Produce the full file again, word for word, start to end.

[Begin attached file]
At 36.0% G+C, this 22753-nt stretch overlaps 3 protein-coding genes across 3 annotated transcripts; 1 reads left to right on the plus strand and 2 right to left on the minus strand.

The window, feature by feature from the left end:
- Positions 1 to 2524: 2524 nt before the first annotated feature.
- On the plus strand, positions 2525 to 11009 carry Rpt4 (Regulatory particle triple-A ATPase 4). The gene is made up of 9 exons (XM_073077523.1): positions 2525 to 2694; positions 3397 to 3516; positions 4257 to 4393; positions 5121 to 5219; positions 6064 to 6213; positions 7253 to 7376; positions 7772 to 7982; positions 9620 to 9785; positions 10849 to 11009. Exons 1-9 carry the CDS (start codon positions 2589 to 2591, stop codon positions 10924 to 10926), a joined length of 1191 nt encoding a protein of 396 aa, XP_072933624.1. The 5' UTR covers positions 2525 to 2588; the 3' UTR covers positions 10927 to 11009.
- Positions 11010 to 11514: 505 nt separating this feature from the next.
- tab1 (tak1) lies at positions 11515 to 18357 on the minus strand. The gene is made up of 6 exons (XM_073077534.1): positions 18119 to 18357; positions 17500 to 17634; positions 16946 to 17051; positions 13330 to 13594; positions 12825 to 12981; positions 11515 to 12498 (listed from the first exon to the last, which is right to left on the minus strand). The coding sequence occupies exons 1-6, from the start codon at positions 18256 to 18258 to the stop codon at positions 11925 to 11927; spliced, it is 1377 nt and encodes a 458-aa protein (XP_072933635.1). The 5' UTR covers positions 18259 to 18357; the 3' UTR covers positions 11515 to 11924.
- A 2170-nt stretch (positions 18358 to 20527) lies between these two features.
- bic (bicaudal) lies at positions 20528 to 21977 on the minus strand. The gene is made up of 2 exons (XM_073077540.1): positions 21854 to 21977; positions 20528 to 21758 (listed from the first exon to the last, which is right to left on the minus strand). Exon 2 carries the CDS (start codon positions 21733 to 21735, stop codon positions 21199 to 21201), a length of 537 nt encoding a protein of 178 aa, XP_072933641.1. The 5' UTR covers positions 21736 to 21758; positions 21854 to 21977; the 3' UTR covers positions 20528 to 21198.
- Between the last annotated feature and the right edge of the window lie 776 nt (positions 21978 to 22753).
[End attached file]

At 36.0% G+C, this 22753-nt stretch overlaps 3 protein-coding genes across 3 annotated transcripts; 1 reads left to right on the plus strand and 2 right to left on the minus strand.

The window, feature by feature from the left end:
- Positions 1 to 2524: 2524 nt before the first annotated feature.
- On the plus strand, positions 2525 to 11009 carry Rpt4 (Regulatory particle triple-A ATPase 4). The gene is made up of 9 exons (XM_073077523.1): positions 2525 to 2694; positions 3397 to 3516; positions 4257 to 4393; positions 5121 to 5219; positions 6064 to 6213; positions 7253 to 7376; positions 7772 to 7982; positions 9620 to 9785; positions 10849 to 11009. Exons 1-9 carry the CDS (start codon positions 2589 to 2591, stop codon positions 10924 to 10926), a joined length of 1191 nt encoding a protein of 396 aa, XP_072933624.1. The 5' UTR covers positions 2525 to 2588; the 3' UTR covers positions 10927 to 11009.
- Positions 11010 to 11514: 505 nt separating this feature from the next.
- tab1 (tak1) lies at positions 11515 to 18357 on the minus strand. The gene is made up of 6 exons (XM_073077534.1): positions 18119 to 18357; positions 17500 to 17634; positions 16946 to 17051; positions 13330 to 13594; positions 12825 to 12981; positions 11515 to 12498 (listed from the first exon to the last, which is right to left on the minus strand). The coding sequence occupies exons 1-6, from the start codon at positions 18256 to 18258 to the stop codon at positions 11925 to 11927; spliced, it is 1377 nt and encodes a 458-aa protein (XP_072933635.1). The 5' UTR covers positions 18259 to 18357; the 3' UTR covers positions 11515 to 11924.
- A 2170-nt stretch (positions 18358 to 20527) lies between these two features.
- bic (bicaudal) lies at positions 20528 to 21977 on the minus strand. The gene is made up of 2 exons (XM_073077540.1): positions 21854 to 21977; positions 20528 to 21758 (listed from the first exon to the last, which is right to left on the minus strand). Exon 2 carries the CDS (start codon positions 21733 to 21735, stop codon positions 21199 to 21201), a length of 537 nt encoding a protein of 178 aa, XP_072933641.1. The 5' UTR covers positions 21736 to 21758; positions 21854 to 21977; the 3' UTR covers positions 20528 to 21198.
- Between the last annotated feature and the right edge of the window lie 776 nt (positions 21978 to 22753).